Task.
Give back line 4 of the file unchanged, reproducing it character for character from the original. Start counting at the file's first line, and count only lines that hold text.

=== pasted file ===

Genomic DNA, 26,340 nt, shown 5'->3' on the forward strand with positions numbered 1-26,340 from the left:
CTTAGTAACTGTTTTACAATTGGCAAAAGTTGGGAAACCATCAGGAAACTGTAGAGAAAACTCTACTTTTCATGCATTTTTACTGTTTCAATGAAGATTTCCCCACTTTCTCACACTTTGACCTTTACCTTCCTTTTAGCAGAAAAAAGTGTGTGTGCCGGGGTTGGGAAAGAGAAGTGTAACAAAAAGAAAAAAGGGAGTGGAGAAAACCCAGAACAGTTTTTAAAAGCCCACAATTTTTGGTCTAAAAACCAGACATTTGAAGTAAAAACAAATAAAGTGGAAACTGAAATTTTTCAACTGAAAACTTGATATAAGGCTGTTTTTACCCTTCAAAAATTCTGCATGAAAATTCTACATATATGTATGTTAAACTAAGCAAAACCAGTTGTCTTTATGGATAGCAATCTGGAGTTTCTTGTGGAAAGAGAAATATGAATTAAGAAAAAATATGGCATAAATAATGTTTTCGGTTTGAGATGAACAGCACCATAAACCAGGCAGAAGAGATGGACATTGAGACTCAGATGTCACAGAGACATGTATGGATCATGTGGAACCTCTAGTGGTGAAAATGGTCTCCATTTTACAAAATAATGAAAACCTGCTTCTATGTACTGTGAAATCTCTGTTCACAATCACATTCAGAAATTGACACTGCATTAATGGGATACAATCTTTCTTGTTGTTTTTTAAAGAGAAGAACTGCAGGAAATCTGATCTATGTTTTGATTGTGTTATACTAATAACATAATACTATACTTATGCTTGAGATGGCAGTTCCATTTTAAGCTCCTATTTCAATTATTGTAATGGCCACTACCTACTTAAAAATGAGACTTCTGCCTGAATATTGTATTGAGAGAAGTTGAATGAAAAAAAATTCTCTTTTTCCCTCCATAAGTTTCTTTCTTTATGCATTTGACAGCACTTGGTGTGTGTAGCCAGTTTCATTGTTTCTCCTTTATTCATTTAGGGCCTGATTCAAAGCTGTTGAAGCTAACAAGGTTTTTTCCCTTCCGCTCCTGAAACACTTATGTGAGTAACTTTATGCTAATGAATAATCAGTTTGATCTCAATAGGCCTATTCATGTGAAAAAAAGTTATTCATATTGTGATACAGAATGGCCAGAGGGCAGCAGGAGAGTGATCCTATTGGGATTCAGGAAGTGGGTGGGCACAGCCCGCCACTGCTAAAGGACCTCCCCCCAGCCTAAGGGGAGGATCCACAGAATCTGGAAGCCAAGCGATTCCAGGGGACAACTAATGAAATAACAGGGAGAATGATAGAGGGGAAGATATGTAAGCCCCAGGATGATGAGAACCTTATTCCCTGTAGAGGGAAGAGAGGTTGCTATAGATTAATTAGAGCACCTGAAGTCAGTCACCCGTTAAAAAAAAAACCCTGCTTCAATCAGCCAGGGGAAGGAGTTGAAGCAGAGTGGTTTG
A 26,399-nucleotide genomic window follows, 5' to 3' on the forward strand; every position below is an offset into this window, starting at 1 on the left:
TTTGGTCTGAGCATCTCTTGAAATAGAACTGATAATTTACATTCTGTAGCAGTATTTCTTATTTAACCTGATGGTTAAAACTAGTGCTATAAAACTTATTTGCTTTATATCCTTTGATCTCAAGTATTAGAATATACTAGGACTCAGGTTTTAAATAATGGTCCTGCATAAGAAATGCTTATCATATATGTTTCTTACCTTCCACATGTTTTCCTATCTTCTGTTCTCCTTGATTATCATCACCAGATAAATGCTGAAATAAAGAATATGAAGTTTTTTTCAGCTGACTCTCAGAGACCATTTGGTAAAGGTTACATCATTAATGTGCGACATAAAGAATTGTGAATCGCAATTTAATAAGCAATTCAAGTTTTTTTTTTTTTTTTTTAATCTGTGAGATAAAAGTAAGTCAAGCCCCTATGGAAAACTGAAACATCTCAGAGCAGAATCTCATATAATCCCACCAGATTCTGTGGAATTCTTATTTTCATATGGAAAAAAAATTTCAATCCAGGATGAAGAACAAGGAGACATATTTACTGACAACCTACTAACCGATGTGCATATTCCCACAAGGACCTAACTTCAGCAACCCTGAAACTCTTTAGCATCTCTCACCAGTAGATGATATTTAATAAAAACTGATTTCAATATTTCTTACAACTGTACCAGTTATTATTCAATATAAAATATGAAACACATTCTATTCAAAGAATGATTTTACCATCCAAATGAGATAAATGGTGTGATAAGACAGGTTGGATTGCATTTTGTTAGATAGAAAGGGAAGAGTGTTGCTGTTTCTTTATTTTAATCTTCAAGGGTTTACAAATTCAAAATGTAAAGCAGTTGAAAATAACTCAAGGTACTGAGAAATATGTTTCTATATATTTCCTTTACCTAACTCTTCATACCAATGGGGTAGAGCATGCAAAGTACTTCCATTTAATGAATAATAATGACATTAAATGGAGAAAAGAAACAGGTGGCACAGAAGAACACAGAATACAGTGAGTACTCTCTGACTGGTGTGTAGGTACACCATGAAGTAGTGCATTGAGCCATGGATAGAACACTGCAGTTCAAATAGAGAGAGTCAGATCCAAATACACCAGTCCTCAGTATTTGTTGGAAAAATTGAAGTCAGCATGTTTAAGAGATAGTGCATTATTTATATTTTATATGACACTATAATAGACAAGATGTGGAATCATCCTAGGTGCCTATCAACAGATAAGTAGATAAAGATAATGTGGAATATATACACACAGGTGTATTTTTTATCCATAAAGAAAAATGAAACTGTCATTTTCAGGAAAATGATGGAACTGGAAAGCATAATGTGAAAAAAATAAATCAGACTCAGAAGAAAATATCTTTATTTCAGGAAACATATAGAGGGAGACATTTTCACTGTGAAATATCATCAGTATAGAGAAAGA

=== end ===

TTTGGTCTGAGCATCTCTTGAAATAGAACTGATAATTTACATTCTGTAGCAGTATTTCTTATTTAACCTGATGGTTAAAACTAGTGCTATAAAACTTATTTGCTTTATATCCTTTGATCTCAAGTATTAGAATATACTAGGACTCAGGTTTTAAATAATGGTCCTGCATAAGAAATGCTTATCATATATGTTTCTTACCTTCCACATGTTTTCCTATCTTCTGTTCTCCTTGATTATCATCACCAGATAAATGCTGAAATAAAGAATATGAAGTTTTTTTCAGCTGACTCTCAGAGACCATTTGGTAAAGGTTACATCATTAATGTGCGACATAAAGAATTGTGAATCGCAATTTAATAAGCAATTCAAGTTTTTTTTTTTTTTTTTTAATCTGTGAGATAAAAGTAAGTCAAGCCCCTATGGAAAACTGAAACATCTCAGAGCAGAATCTCATATAATCCCACCAGATTCTGTGGAATTCTTATTTTCATATGGAAAAAAAATTTCAATCCAGGATGAAGAACAAGGAGACATATTTACTGACAACCTACTAACCGATGTGCATATTCCCACAAGGACCTAACTTCAGCAACCCTGAAACTCTTTAGCATCTCTCACCAGTAGATGATATTTAATAAAAACTGATTTCAATATTTCTTACAACTGTACCAGTTATTATTCAATATAAAATATGAAACACATTCTATTCAAAGAATGATTTTACCATCCAAATGAGATAAATGGTGTGATAAGACAGGTTGGATTGCATTTTGTTAGATAGAAAGGGAAGAGTGTTGCTGTTTCTTTATTTTAATCTTCAAGGGTTTACAAATTCAAAATGTAAAGCAGTTGAAAATAACTCAAGGTACTGAGAAATATGTTTCTATATATTTCCTTTACCTAACTCTTCATACCAATGGGGTAGAGCATGCAAAGTACTTCCATTTAATGAATAATAATGACATTAAATGGAGAAAAGAAACAGGTGGCACAGAAGAACACAGAATACAGTGAGTACTCTCTGACTGGTGTGTAGGTACACCATGAAGTAGTGCATTGAGCCATGGATAGAACACTGCAGTTCAAATAGAGAGAGTCAGATCCAAATACACCAGTCCTCAGTATTTGTTGGAAAAATTGAAGTCAGCATGTTTAAGAGATAGTGCATTATTTATATTTTATATGACACTATAATAGACAAGATGTGGAATCATCCTAGGTGCCTATCAACAGATAAGTAGATAAAGATAATGTGGAATATATACACACAGGTGTATTTTTTATCCATAAAGAAAAATGAAACTGTCATTTTCAGGAAAATGATGGAACTGGAAAGCATAATGTGAAAAAAATAAATCAGACTCAGAAGAAAATATCTTTATTTCAGGAAACATATAGAGGGAGACATTTTCACTGTGAAATATCATCAGTATAGAGAAAGA